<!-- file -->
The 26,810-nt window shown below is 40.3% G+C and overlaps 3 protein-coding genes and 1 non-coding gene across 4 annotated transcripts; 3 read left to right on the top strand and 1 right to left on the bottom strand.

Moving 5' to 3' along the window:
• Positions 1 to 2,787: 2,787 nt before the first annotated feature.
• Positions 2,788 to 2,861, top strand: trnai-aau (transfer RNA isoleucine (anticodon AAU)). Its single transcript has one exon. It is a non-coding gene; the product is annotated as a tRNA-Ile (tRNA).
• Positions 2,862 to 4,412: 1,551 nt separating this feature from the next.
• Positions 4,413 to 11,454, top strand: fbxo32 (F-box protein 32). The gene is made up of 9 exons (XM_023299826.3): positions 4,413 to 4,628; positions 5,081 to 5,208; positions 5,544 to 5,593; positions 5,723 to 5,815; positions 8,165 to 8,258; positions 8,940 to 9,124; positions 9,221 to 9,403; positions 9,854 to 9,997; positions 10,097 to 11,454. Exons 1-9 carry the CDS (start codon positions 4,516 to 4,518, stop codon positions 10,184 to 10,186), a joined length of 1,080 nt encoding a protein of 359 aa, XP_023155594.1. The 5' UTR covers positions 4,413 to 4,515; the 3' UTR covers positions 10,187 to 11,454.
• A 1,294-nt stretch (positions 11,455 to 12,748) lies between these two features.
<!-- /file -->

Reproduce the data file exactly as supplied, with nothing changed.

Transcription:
The 26,810-nt window shown below is 40.3% G+C and overlaps 3 protein-coding genes and 1 non-coding gene across 4 annotated transcripts; 3 read left to right on the top strand and 1 right to left on the bottom strand.

Moving 5' to 3' along the window:
• Positions 1 to 2,787: 2,787 nt before the first annotated feature.
• Positions 2,788 to 2,861, top strand: trnai-aau (transfer RNA isoleucine (anticodon AAU)). Its single transcript has one exon. It is a non-coding gene; the product is annotated as a tRNA-Ile (tRNA).
• Positions 2,862 to 4,412: 1,551 nt separating this feature from the next.
• Positions 4,413 to 11,454, top strand: fbxo32 (F-box protein 32). The gene is made up of 9 exons (XM_023299826.3): positions 4,413 to 4,628; positions 5,081 to 5,208; positions 5,544 to 5,593; positions 5,723 to 5,815; positions 8,165 to 8,258; positions 8,940 to 9,124; positions 9,221 to 9,403; positions 9,854 to 9,997; positions 10,097 to 11,454. Exons 1-9 carry the CDS (start codon positions 4,516 to 4,518, stop codon positions 10,184 to 10,186), a joined length of 1,080 nt encoding a protein of 359 aa, XP_023155594.1. The 5' UTR covers positions 4,413 to 4,515; the 3' UTR covers positions 10,187 to 11,454.
• A 1,294-nt stretch (positions 11,455 to 12,748) lies between these two features.